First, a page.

They are the bread and butter of the game and there will always be a place for them in every team.

The main differences between an SMG and an assault rifle come from them being replicas of the original guns.

A submachine gun uses handgun ammo and an assault rifle shoots rifle ammo that has a longer range of doing some damage.

A submachine gun has a shorter barrel than the rifle and is more effective at closer range. Since the bullets are smaller, the magazine is smaller.

When a gel blaster is a smaller gun, it sacrifices accuracy and range and might have fewer gel balls in the magazine but it also allows for more agile movements for the player.

Many of the gel blasters can fit a drum magazine that holds heaps of gel balls. Have a browse at some drum magazines here.

Choosing Gel Blaster For A Beginner 

Choose the right gel blaster as your first one so you don’t have to buy a new one every time.

So, what is vital with the initial gel blaster if you want it to survive your better skill set in the future?

  • Ready to rock out of the box with no need to reassemble it at arrival.
  • Good quality, strong build that won’t fall to pieces after repeated use.
  • Readily available spare parts, as all things will break if used enough.
  • Easily upgraded to accommodate for your growing mad skills.

There are a multitude of gel blasters to select from that are suited for a first-time gel baller.

Vector v2 by LeHui

This submachine gun comes with a unique design and is made out of sturdy nylon.

The design has required a non-standard solution for the gearbox, although the components inside are standard, making it easy to upgrade and service.

It ships with an 11.1v battery, which is more than enough and probably doesn’t have to be upgraded.

Out of the box, it delivers 15 rounds per second at 220 feet per second, with an electronic fire selector that lets you choose single, burst or automatic fire.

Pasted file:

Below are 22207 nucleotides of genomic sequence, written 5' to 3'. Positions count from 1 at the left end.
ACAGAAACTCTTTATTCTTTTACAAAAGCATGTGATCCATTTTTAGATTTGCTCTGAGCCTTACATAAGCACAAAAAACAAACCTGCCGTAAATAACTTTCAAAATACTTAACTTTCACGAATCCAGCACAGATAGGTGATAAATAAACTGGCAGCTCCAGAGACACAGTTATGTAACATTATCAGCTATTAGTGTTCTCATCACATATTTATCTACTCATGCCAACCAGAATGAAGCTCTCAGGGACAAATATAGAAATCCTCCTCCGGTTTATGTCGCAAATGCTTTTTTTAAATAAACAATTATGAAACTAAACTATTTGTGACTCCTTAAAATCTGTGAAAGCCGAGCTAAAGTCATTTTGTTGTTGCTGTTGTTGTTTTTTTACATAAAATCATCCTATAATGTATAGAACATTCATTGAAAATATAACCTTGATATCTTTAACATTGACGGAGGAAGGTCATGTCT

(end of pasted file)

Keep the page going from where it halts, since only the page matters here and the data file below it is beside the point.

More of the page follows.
It also comes with a flashlight and a laser sight. Transporting the Vector is easy, it’s only 55 cm long with the buttstock folded, so it’ll fit in most bags.

The Vector can take a drum magazine to increase the capacity from the stock mag’s 150 rounds to 800 to 1,000 rounds.

The Vector V2 is an excellent choice for a beginner; it’s simple to use and will last long if treated and maintained well. Check out the Vector V2 here.

MP5 by LTD/Warinterst

The MP5 is a solidly built submachine gun with a nylon body built to last.

It comes with metal inner and outer barrels, metal gears and silver wiring. Also included is a metal, in-barrel, hop up and a drum magazine holding around 300 gel balls.

It will hit accurately up to 20 meters, has a rate of fire of 19 rounds per second, with the velocity of 250 feet per second.

Also with a 11.1v battery, that’s one thing that doesn’t have to be upgraded.

The MP5 has 14 mm reverse thread on the end of the barrel for attachments and a pretty cool flashlight can be a replacement handguard.

You can find the MP5 by LTD here.

SLR CQB by JingJi

This SLR CQB (Close Quarter Battle) is a strong construction made of solid nylon.

The folding buttstock has a velcro brace so you can strap it to your forearm, allowing you to run around spraying gel balls while still having one arm free.

The stock performance is great, firing at a velocity of up to 240 feet per second.

The rate of fire is about 15 rounds per second and the firing distance is around 25 meters.

This assault rifle comes with metal gears, 11.1 volt battery, metal inner and outer barrels and a full-length tactical rail for accessories on top.

This is one of the most common types of gel blaster at the moment with heaps of tactical accessories available if you want to customize it.

Upgrading for higher performance is easy. While most components are standard, the majority of this gun’s parts are already metal and will not require upgrading, so you should be set for a bit.

Get the Jingji SLR-CQB with Metal Gears and start blasting!